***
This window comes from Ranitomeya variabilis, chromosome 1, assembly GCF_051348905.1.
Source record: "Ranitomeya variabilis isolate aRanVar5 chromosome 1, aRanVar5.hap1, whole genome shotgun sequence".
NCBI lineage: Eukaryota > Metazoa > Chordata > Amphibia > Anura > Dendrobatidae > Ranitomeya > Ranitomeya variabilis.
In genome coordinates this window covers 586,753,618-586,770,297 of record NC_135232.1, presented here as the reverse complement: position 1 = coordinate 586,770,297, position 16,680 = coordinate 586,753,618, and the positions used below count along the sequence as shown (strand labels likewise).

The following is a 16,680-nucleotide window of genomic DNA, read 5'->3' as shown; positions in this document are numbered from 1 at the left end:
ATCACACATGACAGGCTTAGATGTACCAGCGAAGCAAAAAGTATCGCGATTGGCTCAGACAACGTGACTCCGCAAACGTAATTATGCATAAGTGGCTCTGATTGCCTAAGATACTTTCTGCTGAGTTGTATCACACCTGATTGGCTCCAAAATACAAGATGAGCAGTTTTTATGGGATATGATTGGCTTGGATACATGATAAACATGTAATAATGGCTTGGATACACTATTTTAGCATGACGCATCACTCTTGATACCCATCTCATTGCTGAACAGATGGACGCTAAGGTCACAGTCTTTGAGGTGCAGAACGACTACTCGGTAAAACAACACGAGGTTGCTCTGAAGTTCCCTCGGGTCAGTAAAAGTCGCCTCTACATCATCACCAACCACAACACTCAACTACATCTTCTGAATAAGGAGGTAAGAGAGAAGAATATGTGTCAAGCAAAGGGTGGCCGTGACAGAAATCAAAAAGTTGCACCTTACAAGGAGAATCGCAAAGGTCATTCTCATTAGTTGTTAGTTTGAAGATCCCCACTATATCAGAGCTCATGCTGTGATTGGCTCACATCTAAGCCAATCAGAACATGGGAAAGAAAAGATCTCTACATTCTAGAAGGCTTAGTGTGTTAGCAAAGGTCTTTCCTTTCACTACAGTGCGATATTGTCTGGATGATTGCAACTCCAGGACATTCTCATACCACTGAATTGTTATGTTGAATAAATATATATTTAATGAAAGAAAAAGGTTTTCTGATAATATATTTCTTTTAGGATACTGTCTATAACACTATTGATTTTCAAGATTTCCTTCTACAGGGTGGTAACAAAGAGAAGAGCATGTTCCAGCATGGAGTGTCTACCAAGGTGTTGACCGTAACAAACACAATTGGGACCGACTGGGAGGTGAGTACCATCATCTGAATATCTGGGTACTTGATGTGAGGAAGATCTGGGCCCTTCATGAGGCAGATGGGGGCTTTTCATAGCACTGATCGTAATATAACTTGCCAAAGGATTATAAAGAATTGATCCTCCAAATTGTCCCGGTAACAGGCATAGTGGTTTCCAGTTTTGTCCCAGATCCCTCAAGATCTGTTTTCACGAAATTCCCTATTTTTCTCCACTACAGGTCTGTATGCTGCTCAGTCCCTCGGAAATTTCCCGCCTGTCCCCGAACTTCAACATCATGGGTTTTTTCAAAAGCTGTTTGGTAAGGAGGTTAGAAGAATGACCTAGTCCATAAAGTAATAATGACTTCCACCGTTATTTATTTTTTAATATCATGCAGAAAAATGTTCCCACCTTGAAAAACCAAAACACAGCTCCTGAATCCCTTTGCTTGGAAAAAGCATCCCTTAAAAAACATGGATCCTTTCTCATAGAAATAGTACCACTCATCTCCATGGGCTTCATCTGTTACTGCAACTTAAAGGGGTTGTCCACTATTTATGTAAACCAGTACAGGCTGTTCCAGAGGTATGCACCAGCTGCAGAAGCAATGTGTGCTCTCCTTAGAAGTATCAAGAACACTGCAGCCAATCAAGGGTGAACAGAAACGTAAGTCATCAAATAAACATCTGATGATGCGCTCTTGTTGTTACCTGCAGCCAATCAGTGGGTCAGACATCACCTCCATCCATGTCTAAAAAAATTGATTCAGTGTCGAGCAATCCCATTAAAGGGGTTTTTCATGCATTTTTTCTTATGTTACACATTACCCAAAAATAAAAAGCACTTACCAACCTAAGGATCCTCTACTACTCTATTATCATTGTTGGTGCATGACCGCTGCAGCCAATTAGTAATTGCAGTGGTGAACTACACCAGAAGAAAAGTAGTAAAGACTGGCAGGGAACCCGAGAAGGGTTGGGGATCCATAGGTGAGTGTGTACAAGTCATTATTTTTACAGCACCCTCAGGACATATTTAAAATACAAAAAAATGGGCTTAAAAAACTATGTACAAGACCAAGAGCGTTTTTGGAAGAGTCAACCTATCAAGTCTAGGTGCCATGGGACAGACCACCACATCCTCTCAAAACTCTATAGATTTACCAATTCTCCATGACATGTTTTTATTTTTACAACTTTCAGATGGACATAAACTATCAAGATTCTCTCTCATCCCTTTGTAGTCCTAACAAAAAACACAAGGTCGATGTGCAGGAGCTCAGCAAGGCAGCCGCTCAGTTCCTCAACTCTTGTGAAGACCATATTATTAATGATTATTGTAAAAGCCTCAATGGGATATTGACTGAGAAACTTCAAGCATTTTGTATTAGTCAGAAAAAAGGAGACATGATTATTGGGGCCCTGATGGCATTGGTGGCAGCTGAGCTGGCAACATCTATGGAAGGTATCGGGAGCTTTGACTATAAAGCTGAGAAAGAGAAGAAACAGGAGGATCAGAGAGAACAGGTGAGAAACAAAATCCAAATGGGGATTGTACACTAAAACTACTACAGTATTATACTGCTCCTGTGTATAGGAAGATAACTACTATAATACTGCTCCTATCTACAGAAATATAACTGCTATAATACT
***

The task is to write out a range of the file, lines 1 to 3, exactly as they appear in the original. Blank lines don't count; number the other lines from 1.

This window comes from Ranitomeya variabilis, chromosome 1, assembly GCF_051348905.1.
Source record: "Ranitomeya variabilis isolate aRanVar5 chromosome 1, aRanVar5.hap1, whole genome shotgun sequence".
NCBI lineage: Eukaryota > Metazoa > Chordata > Amphibia > Anura > Dendrobatidae > Ranitomeya > Ranitomeya variabilis.